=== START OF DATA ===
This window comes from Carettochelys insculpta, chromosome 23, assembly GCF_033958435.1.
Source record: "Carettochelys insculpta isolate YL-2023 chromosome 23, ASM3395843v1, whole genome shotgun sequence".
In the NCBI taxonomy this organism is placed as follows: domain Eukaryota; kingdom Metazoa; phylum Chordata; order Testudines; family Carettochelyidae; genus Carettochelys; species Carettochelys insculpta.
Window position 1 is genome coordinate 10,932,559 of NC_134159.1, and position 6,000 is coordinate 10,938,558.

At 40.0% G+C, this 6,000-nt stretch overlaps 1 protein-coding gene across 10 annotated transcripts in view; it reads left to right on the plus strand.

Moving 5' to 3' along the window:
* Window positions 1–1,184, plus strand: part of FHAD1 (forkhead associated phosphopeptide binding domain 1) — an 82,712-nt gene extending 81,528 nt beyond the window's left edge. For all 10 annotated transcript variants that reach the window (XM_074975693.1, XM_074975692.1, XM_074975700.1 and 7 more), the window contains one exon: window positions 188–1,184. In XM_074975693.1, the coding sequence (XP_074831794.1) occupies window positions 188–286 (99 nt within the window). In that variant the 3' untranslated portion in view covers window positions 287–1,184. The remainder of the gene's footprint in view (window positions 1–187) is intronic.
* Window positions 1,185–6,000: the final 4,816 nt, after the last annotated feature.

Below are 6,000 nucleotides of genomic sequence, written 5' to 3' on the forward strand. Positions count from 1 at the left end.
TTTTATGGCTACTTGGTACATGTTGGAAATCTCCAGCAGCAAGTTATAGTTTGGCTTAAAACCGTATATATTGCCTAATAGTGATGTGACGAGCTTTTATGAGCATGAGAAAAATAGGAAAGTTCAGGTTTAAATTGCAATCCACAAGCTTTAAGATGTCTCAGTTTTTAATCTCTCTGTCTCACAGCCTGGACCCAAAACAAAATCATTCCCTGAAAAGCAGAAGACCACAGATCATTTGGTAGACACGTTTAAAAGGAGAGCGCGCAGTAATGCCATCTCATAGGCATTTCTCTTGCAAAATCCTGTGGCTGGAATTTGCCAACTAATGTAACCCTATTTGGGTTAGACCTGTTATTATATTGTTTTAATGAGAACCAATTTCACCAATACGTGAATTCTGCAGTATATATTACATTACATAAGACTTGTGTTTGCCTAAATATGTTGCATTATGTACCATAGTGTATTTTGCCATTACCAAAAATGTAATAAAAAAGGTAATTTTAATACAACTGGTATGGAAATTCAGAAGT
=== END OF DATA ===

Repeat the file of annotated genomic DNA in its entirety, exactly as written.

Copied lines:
This window comes from Carettochelys insculpta, chromosome 23, assembly GCF_033958435.1.
Source record: "Carettochelys insculpta isolate YL-2023 chromosome 23, ASM3395843v1, whole genome shotgun sequence".
In the NCBI taxonomy this organism is placed as follows: domain Eukaryota; kingdom Metazoa; phylum Chordata; order Testudines; family Carettochelyidae; genus Carettochelys; species Carettochelys insculpta.
Window position 1 is genome coordinate 10,932,559 of NC_134159.1, and position 6,000 is coordinate 10,938,558.

At 40.0% G+C, this 6,000-nt stretch overlaps 1 protein-coding gene across 10 annotated transcripts in view; it reads left to right on the plus strand.

Moving 5' to 3' along the window:
* Window positions 1–1,184, plus strand: part of FHAD1 (forkhead associated phosphopeptide binding domain 1) — an 82,712-nt gene extending 81,528 nt beyond the window's left edge. For all 10 annotated transcript variants that reach the window (XM_074975693.1, XM_074975692.1, XM_074975700.1 and 7 more), the window contains one exon: window positions 188–1,184. In XM_074975693.1, the coding sequence (XP_074831794.1) occupies window positions 188–286 (99 nt within the window). In that variant the 3' untranslated portion in view covers window positions 287–1,184. The remainder of the gene's footprint in view (window positions 1–187) is intronic.
* Window positions 1,185–6,000: the final 4,816 nt, after the last annotated feature.

Below are 6,000 nucleotides of genomic sequence, written 5' to 3' on the forward strand. Positions count from 1 at the left end.
TTTTATGGCTACTTGGTACATGTTGGAAATCTCCAGCAGCAAGTTATAGTTTGGCTTAAAACCGTATATATTGCCTAATAGTGATGTGACGAGCTTTTATGAGCATGAGAAAAATAGGAAAGTTCAGGTTTAAATTGCAATCCACAAGCTTTAAGATGTCTCAGTTTTTAATCTCTCTGTCTCACAGCCTGGACCCAAAACAAAATCATTCCCTGAAAAGCAGAAGACCACAGATCATTTGGTAGACACGTTTAAAAGGAGAGCGCGCAGTAATGCCATCTCATAGGCATTTCTCTTGCAAAATCCTGTGGCTGGAATTTGCCAACTAATGTAACCCTATTTGGGTTAGACCTGTTATTATATTGTTTTAATGAGAACCAATTTCACCAATACGTGAATTCTGCAGTATATATTACATTACATAAGACTTGTGTTTGCCTAAATATGTTGCATTATGTACCATAGTGTATTTTGCCATTACCAAAAATGTAATAAAAAAGGTAATTTTAATACAACTGGTATGGAAATTCAGAAGT